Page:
BECKY said...

great post!

everything you said is perfect.

the schedule for me was the best part. so that if i had a moment of time to start losing it, i would immediately switch to HAVING to do one of my activities. i found that if i wanted to do something, like go to the store, no matter what i went. who cares if the kids are crying; i need to get out of the house.

i still have these days (9 months after baby 2) and everything you mentioned is still crucial.

Julie J. said...

Wow Shannon! I didn't know it can come on so soon after birth. I'm glad you were able to recognize it for what it was and that it has pretty much passed.
I don't feel it until I stop nursing. I can remember about four months after Sam was born, going for a walk and thinking, "I have GOT to get away from Matt," and feeling totally panicked about being married to him. It didn't last long but I remember thinking "What is wrong with me?!" Then one year after Lola was born, which is when I stopped nursing her it all started up agaian. And it was directed at Matt, again, poor guy. This time (10 years later) I made the connection that it was a hormonal change much like baby blues triggered by not nursing anymore. I stopped nursing Sam at 4 months.This time it lasted about 6 weeks and then I started my period and felt back to normal. Our bodies are amazing and complex and sometimes it seems they can betray us, but feelings and moods healthy. I can't wait to meet sweet little Baker. Keep up the blogging, I am loving it and years from now when he is grown you will be so glad you did.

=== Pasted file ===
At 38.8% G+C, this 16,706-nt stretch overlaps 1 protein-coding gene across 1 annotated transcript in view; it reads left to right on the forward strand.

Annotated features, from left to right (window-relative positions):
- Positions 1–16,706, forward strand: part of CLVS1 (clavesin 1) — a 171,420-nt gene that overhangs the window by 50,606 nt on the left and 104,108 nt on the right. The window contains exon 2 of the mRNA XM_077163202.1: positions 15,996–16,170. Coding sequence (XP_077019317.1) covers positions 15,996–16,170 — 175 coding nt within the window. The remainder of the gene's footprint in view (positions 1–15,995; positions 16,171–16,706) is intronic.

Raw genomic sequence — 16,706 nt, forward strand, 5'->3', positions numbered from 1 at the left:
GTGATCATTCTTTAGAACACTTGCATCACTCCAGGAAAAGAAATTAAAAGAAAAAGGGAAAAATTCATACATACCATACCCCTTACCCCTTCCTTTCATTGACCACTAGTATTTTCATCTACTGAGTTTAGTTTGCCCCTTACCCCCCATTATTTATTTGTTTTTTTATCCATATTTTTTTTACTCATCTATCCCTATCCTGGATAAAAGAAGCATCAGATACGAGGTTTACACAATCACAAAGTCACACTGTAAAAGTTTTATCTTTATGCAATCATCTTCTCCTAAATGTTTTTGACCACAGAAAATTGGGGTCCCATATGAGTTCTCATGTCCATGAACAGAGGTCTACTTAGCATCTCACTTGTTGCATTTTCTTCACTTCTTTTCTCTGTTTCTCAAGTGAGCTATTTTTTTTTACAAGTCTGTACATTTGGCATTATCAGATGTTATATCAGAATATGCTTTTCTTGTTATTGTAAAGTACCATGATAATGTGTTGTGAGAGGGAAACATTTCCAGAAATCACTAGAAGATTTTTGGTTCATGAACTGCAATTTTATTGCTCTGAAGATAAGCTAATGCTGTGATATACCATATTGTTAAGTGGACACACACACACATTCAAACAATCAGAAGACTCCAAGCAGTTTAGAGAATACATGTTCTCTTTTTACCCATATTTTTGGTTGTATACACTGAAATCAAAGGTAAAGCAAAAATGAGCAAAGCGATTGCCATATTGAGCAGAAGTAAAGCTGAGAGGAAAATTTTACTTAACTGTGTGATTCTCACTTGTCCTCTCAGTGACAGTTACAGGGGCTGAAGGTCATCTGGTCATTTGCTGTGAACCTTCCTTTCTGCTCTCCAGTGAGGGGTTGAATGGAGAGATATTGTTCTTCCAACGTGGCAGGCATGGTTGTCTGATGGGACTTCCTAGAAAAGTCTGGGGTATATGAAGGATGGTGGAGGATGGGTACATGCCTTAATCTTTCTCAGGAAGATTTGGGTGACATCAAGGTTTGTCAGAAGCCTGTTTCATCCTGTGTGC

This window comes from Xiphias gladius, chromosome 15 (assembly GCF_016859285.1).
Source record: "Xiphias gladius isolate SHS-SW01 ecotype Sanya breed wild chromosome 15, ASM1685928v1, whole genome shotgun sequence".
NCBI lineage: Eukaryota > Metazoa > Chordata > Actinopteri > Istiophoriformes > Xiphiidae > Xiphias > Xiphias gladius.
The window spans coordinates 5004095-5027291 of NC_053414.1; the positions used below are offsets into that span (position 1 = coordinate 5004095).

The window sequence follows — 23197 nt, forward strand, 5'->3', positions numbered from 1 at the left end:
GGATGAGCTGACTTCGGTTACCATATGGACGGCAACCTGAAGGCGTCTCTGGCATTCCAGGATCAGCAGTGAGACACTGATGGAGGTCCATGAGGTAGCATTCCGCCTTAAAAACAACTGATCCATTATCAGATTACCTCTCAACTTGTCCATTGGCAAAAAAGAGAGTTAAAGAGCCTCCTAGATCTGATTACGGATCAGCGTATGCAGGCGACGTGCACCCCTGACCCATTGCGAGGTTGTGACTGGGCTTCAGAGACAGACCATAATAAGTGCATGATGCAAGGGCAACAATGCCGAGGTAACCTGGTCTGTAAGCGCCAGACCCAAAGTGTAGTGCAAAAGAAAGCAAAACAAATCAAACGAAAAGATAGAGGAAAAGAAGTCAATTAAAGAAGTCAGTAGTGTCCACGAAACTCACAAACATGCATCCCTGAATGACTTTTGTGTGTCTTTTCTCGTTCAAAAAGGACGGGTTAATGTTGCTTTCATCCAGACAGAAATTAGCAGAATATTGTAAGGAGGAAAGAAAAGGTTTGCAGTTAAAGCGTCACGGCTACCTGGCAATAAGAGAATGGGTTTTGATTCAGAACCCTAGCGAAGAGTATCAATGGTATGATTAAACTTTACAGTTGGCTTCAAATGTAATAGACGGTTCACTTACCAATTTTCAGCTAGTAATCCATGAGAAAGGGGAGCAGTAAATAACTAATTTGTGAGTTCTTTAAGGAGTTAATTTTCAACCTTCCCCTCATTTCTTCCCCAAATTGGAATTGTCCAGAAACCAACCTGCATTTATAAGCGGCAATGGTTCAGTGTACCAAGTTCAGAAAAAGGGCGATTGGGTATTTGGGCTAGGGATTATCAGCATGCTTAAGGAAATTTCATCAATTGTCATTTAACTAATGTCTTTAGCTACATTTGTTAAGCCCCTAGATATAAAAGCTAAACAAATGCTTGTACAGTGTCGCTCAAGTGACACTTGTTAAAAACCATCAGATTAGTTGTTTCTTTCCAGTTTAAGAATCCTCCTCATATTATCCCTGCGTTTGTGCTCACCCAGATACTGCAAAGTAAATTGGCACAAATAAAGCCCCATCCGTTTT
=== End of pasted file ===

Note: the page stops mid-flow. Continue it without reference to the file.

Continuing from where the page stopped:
paula said...

I remember so vividly the crazy feelings and tears that happened after each of my babes were born. It seemed to be worse with my first.....probably because everything was so new and overwhelming.

In the beginning, the cries I had right after the babe was born, I chalk up to hormones. For me, the depression came a few months later; once the euphoria & excitement lessened. Reality set in and although I was ABSOLUTELY THRILLED to be a mother, staying at home with my baby, I realized I felt a complete disconnect from the woman I was BEFORE I became a mother. Probably because my lifestyle changed so drastically overnight. I had a job I loved going to each day, I had a great social life with my friends, my husband & I had grown accustomed to the "double income no kids" lifestyle and that came to a screeching halt as soon as we had our first baby. And the thing is, it wasn't that I wanted anything other than to be at home with my baby, I DID! I was confused I felt that way and tried to ignore it. I went from one extreme of having a fun, active life to the extreme of staying at home and doing NOTHING but being a mother and a wife.

I had to learn how to merge the identity of the WOMAN I was before I had kids to the MOTHER I now was.
Does that make sense?

My advice to new mothers is always this: Don't be too hard on yourself. Remember it's OK to take time for YOU. I "scheduled" out a couple hours each Saturday to leave the babe with my husband and just GET OUT alone or with a friend. No doubt your lifestyle will change Shan, but don't forget to continue to nurture those other relationships and friendships you had in your life before. Trust me, there will be days where those will be VITAL to your sanity! It took me WAY TOO LONG to realize that. Finding the balance is the tricky part but I know you will.....be patient with yourself, and your husband. Good Luck girl! I'm thinking of you.

P.S. As usual this is a novel....sorry. Wish I just had your darn phone number still.